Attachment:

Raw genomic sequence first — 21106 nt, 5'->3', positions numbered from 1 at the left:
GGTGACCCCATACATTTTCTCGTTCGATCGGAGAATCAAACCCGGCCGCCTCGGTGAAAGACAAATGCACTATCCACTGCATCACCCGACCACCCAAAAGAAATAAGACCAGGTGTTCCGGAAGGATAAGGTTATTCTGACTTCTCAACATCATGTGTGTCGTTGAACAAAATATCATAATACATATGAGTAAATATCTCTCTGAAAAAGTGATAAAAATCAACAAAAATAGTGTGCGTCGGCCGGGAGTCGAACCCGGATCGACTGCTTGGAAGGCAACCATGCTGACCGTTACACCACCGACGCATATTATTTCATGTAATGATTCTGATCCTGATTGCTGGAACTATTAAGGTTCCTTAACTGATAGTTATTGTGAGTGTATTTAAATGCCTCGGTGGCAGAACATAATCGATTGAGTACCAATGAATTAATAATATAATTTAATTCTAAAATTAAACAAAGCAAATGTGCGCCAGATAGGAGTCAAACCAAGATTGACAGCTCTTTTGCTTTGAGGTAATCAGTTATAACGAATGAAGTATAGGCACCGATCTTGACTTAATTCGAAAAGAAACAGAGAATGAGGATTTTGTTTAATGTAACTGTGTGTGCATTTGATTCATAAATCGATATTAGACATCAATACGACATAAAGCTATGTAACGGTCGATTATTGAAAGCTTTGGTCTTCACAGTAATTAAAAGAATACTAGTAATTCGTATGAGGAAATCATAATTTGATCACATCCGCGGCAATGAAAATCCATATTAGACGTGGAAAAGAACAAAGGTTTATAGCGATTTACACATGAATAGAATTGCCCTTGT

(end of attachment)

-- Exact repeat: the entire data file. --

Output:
Raw genomic sequence first — 21106 nt, 5'->3', positions numbered from 1 at the left:
GGTGACCCCATACATTTTCTCGTTCGATCGGAGAATCAAACCCGGCCGCCTCGGTGAAAGACAAATGCACTATCCACTGCATCACCCGACCACCCAAAAGAAATAAGACCAGGTGTTCCGGAAGGATAAGGTTATTCTGACTTCTCAACATCATGTGTGTCGTTGAACAAAATATCATAATACATATGAGTAAATATCTCTCTGAAAAAGTGATAAAAATCAACAAAAATAGTGTGCGTCGGCCGGGAGTCGAACCCGGATCGACTGCTTGGAAGGCAACCATGCTGACCGTTACACCACCGACGCATATTATTTCATGTAATGATTCTGATCCTGATTGCTGGAACTATTAAGGTTCCTTAACTGATAGTTATTGTGAGTGTATTTAAATGCCTCGGTGGCAGAACATAATCGATTGAGTACCAATGAATTAATAATATAATTTAATTCTAAAATTAAACAAAGCAAATGTGCGCCAGATAGGAGTCAAACCAAGATTGACAGCTCTTTTGCTTTGAGGTAATCAGTTATAACGAATGAAGTATAGGCACCGATCTTGACTTAATTCGAAAAGAAACAGAGAATGAGGATTTTGTTTAATGTAACTGTGTGTGCATTTGATTCATAAATCGATATTAGACATCAATACGACATAAAGCTATGTAACGGTCGATTATTGAAAGCTTTGGTCTTCACAGTAATTAAAAGAATACTAGTAATTCGTATGAGGAAATCATAATTTGATCACATCCGCGGCAATGAAAATCCATATTAGACGTGGAAAAGAACAAAGGTTTATAGCGATTTACACATGAATAGAATTGCCCTTGT